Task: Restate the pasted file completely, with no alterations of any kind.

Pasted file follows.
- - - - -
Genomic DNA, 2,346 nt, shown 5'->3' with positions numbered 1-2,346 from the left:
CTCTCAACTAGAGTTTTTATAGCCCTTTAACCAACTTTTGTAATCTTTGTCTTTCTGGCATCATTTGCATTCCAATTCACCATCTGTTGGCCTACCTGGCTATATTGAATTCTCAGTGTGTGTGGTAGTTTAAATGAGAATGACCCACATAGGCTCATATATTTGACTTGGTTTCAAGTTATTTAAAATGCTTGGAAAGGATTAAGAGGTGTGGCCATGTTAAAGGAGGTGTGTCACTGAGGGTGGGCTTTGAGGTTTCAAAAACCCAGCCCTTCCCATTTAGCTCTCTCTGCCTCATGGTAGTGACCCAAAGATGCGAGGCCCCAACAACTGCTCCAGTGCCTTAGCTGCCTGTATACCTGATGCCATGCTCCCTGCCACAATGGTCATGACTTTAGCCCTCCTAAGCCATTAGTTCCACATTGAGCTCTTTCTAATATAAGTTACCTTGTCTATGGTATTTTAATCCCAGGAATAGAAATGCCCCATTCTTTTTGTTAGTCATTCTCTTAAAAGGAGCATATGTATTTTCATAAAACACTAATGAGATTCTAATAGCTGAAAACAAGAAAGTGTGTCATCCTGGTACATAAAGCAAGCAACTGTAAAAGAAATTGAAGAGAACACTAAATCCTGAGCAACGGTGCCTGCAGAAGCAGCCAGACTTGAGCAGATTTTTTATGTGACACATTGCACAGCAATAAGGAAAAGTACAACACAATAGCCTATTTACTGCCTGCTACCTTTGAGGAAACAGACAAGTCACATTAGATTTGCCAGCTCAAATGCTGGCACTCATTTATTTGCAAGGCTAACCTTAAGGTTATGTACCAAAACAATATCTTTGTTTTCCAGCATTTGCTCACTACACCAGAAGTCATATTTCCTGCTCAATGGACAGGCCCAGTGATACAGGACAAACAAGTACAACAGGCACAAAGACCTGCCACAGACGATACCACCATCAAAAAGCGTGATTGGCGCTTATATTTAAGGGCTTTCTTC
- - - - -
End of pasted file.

Genomic DNA, 2,346 nt, shown 5'->3' with positions numbered 1-2,346 from the left:
CTCTCAACTAGAGTTTTTATAGCCCTTTAACCAACTTTTGTAATCTTTGTCTTTCTGGCATCATTTGCATTCCAATTCACCATCTGTTGGCCTACCTGGCTATATTGAATTCTCAGTGTGTGTGGTAGTTTAAATGAGAATGACCCACATAGGCTCATATATTTGACTTGGTTTCAAGTTATTTAAAATGCTTGGAAAGGATTAAGAGGTGTGGCCATGTTAAAGGAGGTGTGTCACTGAGGGTGGGCTTTGAGGTTTCAAAAACCCAGCCCTTCCCATTTAGCTCTCTCTGCCTCATGGTAGTGACCCAAAGATGCGAGGCCCCAACAACTGCTCCAGTGCCTTAGCTGCCTGTATACCTGATGCCATGCTCCCTGCCACAATGGTCATGACTTTAGCCCTCCTAAGCCATTAGTTCCACATTGAGCTCTTTCTAATATAAGTTACCTTGTCTATGGTATTTTAATCCCAGGAATAGAAATGCCCCATTCTTTTTGTTAGTCATTCTCTTAAAAGGAGCATATGTATTTTCATAAAACACTAATGAGATTCTAATAGCTGAAAACAAGAAAGTGTGTCATCCTGGTACATAAAGCAAGCAACTGTAAAAGAAATTGAAGAGAACACTAAATCCTGAGCAACGGTGCCTGCAGAAGCAGCCAGACTTGAGCAGATTTTTTATGTGACACATTGCACAGCAATAAGGAAAAGTACAACACAATAGCCTATTTACTGCCTGCTACCTTTGAGGAAACAGACAAGTCACATTAGATTTGCCAGCTCAAATGCTGGCACTCATTTATTTGCAAGGCTAACCTTAAGGTTATGTACCAAAACAATATCTTTGTTTTCCAGCATTTGCTCACTACACCAGAAGTCATATTTCCTGCTCAATGGACAGGCCCAGTGATACAGGACAAACAAGTACAACAGGCACAAAGACCTGCCACAGACGATACCACCATCAAAAAGCGTGATTGGCGCTTATATTTAAGGGCTTTCTTC